Female interviewee 1: Café's special because it's not regimented, you can do what you want when you want. So you can go and get a drink when you want to, you can have a piece of cake when you want to which is even more important! This style of church, it works really well for us; my oldest son has got learning disabilities so he is not very good at concentrating and there's lots of more practical activities that the children do - as well as some of the more traditional Sunday School things - so there's not just crafts and paper-based activities but there's also... we sometimes have games and a bit of cooking and things as well and that works really well but also they're free to move about the church and go downstairs and things like that. Also [I've got] my husband doesn't believe but he can come in and have a drink and isn't bothered by the fact that it's church because nobody really talks about church in Café - so there's always something in Café that is going to be of interest to any member of the family really.

Male interviewee 1: I think you attract more people this way than what you do in just open church. O yes. I know that because I've noticed the difference that happened when we started it, it attracted so many people in. It's nice to see the young with the old, together. I think that's a lovely thing.

Alison Ball: Villages are smaller communities obviously than towns and a lot of people still tend to know each other so, if they come along to church, it's harder to hide; most people will have an idea, will know other people. It's difficult to be anonymous, people like to bring you in and join you in to things but, at the same time, you can come along to a fresh expression and actually just come and 'be' if you don't want to do more than that.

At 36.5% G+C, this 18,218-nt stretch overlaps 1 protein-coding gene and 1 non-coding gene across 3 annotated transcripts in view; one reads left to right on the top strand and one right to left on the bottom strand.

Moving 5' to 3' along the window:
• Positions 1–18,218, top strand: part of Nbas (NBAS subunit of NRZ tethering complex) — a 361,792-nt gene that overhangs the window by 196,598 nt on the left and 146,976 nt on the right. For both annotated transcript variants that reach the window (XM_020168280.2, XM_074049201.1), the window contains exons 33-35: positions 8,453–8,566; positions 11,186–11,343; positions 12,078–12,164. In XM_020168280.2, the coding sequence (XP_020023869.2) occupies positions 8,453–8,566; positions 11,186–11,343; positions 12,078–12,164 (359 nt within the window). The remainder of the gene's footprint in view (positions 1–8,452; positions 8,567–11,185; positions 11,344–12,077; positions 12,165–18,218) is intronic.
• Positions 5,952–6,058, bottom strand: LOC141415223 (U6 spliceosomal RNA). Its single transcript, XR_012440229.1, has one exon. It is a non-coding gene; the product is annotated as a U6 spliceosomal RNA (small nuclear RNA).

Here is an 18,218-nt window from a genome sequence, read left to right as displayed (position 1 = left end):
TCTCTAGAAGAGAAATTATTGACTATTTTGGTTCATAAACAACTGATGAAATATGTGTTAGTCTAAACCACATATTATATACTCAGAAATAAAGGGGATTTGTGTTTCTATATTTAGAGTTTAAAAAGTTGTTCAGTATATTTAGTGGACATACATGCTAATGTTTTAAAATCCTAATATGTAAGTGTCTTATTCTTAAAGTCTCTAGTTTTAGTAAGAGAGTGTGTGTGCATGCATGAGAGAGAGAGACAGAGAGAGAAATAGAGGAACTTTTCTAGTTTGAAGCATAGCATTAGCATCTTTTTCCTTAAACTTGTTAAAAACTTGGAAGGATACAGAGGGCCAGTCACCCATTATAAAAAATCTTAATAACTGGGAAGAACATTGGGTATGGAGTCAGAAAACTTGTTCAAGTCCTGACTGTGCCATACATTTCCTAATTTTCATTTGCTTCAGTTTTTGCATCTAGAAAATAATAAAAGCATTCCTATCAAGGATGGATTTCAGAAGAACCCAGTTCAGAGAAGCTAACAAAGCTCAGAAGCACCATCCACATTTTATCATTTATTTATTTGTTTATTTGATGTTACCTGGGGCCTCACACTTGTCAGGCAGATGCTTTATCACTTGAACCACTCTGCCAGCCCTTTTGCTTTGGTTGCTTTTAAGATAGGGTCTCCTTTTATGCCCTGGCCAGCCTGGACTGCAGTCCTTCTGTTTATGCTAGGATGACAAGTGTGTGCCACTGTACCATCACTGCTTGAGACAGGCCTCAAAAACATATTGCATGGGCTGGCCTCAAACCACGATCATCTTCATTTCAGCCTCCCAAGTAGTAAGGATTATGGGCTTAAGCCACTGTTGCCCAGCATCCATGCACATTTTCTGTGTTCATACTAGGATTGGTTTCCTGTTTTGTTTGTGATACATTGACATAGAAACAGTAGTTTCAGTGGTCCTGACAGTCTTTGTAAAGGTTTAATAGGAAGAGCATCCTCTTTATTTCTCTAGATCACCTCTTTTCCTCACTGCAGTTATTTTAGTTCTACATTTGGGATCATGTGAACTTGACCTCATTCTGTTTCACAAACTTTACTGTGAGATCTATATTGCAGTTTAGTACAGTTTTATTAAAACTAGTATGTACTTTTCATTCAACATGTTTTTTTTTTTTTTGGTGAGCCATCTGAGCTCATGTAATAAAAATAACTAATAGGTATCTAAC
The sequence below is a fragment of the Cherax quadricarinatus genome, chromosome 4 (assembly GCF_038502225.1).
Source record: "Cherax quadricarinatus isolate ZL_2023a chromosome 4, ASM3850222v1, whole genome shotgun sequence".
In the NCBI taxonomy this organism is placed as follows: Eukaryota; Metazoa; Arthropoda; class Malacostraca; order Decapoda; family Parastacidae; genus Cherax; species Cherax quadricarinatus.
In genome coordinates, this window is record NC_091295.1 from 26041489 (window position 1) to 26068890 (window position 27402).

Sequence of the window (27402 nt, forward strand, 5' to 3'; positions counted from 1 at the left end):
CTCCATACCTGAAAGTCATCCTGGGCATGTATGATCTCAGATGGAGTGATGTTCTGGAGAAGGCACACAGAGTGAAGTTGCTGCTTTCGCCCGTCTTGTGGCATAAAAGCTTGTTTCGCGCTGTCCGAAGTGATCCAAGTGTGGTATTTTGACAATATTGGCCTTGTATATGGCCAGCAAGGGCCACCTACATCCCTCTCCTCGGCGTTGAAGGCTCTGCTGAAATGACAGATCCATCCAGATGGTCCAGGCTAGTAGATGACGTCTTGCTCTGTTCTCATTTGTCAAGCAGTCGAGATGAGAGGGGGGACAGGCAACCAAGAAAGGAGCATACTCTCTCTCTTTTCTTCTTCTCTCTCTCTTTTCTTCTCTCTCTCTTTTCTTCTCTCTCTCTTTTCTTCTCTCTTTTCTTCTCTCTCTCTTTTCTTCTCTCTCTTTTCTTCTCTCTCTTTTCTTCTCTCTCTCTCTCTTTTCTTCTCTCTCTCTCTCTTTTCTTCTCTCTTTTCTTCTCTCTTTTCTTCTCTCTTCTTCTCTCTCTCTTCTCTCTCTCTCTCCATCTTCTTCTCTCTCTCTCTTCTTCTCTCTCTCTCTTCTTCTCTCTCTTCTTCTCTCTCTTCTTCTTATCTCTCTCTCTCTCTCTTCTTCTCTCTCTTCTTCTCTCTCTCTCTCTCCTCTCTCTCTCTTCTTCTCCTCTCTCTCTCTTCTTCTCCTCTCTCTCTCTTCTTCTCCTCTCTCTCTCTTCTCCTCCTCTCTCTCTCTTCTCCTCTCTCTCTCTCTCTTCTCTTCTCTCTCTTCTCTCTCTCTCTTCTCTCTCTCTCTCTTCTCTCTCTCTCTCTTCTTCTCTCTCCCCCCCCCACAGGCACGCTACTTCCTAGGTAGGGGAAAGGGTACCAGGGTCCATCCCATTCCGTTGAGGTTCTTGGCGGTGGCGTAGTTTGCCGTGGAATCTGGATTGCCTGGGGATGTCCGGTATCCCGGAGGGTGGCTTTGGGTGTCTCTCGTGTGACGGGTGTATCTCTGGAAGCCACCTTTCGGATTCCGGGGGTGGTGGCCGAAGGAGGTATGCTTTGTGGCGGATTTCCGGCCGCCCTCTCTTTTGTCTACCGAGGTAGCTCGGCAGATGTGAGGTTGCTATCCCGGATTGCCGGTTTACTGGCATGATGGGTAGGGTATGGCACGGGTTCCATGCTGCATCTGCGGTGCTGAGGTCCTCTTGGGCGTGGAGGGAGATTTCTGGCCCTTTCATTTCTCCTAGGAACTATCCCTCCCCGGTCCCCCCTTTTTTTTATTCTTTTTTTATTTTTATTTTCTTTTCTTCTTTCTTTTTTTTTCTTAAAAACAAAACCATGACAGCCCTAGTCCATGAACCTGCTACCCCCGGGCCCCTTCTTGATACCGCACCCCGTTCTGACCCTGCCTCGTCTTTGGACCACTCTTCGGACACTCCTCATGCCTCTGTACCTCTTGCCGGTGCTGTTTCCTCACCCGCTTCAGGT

Female interviewee 2: Neither me, not my partner, before we arrived here were particularly religious. We always kind of toyed with the idea but church never seemed for us because it was never a place you would actually go but it was just coming and actually having a place where you could discuss your views freely, listen to other people's opinions and seek guidance. You know we've had a difficult year; I've lost both my brother and my dad very quickly and we've received a lot of comfort and support through the church and through the individuals here as a community here. We've been fully accepted.

Richard Seel: Upstairs we have Xpressions - everything is branded with an X. And Xpressions is family oriented, we always have a theme - every Sunday has a theme -and it's nearly always taken from the Lectionary so we're quite traditional Anglican in many ways and some of our older kids who have come up through our holiday club are now helpers in that and they are leaders; they're brilliant with the younger children.

In the church we have Xplore (and Xplore is again spelled with an X) where, at about half past ten, there will be a discussion on the theme. We set up a table in the chancel, people might sit round it and you get quite a diverse range of people there; from some very committed Christians to people who would certainly not use that label of themselves. And at 11.30 normally we would invite everyone to come into Xplore together.